More than three years after the Laurel Creek Headwaters were designated an Environmentally Sensitive Landscape (ESL) the idea is still not popular with some landowners whose properties lie within the ESL. Those farmers, and others with marginal lands that would be better used as natural habitats, should be compensated for their environmental stewardship, says a group using that principle in Norfolk County.
Meeting Tuesday night, Wellesley councillors heard a presentation from Brian Gilvesy and Kristen Stewart on the Norfolk Alternative Land Use Service (ALUS) pilot project.
The ALUS project, wrapping up its second year in Norfolk County, pays farmers an annual incentive to turn marginal farmland into stable ecosystems and habitats.
The idea is that rural ecosystems provide benefits to society in the form of clean air, source water protection, erosion control, wildlife habitat and carbon sequestering. Those ecological services are valued by society but have no monetary value in the marketplace, so the farmers who provide them should receive compensation in the form of an annual incentive.
“If you want to do something about the environment, the easiest and simplest way is to connect with the people on the land,” said Gilvesy, chair of ALUS.
In Norfolk County, farmers were paid for the creation of wetlands, tallgrass prairie, Carolinian forest and on-farm hedgerows on what had been poor agricultural land.
Wellesley Mayor Ross Kelterborn said he first learned about ALUS during Waterloo Region’s discussions about the Laurel Creek Headwaters ESL.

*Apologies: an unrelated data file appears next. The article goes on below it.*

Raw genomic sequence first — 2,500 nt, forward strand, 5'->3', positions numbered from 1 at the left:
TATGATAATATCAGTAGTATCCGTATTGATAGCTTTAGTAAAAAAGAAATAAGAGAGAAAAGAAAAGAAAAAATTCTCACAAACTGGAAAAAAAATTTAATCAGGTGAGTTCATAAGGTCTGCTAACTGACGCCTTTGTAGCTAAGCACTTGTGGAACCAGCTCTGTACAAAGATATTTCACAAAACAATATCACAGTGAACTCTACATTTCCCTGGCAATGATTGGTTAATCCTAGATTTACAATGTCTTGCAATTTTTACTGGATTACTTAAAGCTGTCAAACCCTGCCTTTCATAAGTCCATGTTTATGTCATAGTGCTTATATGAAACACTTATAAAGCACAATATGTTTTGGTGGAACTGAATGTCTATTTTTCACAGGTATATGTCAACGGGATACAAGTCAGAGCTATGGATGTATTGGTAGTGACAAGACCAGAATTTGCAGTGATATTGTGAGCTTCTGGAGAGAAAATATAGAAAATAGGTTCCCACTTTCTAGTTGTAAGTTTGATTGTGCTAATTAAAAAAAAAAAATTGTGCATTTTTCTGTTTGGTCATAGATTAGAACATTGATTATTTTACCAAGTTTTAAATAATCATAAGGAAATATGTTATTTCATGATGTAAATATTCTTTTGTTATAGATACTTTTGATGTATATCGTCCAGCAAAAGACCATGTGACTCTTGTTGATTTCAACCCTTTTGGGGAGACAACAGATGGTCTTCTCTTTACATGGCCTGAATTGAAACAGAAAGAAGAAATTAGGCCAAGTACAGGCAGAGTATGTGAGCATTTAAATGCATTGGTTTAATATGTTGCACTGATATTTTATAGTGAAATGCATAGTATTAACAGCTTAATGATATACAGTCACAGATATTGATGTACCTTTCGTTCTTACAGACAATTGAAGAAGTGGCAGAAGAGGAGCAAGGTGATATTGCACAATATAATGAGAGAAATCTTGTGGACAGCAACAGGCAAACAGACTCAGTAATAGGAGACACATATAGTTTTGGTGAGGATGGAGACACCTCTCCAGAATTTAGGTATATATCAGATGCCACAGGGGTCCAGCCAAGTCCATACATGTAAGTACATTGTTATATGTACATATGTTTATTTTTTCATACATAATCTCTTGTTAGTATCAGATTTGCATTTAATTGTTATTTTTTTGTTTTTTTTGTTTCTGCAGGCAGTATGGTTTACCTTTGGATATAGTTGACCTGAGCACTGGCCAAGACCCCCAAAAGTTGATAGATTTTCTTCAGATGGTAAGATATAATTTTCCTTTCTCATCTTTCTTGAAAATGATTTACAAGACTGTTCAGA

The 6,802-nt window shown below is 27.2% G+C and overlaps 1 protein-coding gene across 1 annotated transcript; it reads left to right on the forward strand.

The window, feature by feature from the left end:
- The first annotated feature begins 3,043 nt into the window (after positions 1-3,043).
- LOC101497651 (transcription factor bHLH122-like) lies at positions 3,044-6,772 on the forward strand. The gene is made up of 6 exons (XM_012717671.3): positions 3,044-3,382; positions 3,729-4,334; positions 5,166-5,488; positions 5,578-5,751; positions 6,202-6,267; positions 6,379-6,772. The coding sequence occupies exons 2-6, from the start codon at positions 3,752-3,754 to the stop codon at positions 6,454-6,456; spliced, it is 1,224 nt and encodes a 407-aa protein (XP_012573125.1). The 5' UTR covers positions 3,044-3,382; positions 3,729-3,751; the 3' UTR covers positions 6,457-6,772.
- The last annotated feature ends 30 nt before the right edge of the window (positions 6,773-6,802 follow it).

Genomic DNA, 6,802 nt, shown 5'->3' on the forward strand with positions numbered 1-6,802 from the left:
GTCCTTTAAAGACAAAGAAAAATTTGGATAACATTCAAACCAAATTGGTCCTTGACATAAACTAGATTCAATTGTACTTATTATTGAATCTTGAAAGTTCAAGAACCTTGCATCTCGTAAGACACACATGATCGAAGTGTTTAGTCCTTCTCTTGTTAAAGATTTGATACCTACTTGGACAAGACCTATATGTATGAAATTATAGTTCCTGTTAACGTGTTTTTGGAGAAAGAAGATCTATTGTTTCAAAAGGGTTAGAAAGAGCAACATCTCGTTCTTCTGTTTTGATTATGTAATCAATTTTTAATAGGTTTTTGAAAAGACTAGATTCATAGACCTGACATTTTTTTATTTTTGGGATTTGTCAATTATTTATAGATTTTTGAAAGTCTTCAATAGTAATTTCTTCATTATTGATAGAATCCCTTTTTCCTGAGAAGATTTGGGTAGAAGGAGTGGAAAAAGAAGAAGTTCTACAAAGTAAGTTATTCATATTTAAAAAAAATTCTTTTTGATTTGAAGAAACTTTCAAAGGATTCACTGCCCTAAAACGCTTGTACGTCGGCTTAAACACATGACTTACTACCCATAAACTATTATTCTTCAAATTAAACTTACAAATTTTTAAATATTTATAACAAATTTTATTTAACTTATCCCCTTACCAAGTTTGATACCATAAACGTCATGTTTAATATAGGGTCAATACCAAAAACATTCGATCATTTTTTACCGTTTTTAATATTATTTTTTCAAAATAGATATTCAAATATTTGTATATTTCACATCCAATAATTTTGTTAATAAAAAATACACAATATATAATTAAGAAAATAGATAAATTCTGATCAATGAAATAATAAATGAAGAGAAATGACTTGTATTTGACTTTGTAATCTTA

“We in the Township of Wellesley have tried to see if we can come up with some kind of method for getting compensation for that kind of land,” he said in an interview.
Kelterborn’s vision is for a region-wide program funded by the senior levels of government.
“My plan was that it would be financed by the provincial and federal government because everybody within the province of Ontario and country of Canada benefits” from environmental stewardship, he said.
Gilvesy argued that the province and country ought to be looking to farmers as they introduce legislation to combat climate change. If a cap-and-trade system for carbon emission is introduced, farmers would be well positioned to develop carbon offset initiatives.
The next step is for Wellesley council to discuss the ALUS initiative and how to pitch it to other jurisdictions and levels of government. Representatives from the federal and provincial government, the other municipalities in the region and the Laurel Creek Headwaters ESL property owners were invited, but none attended the meeting.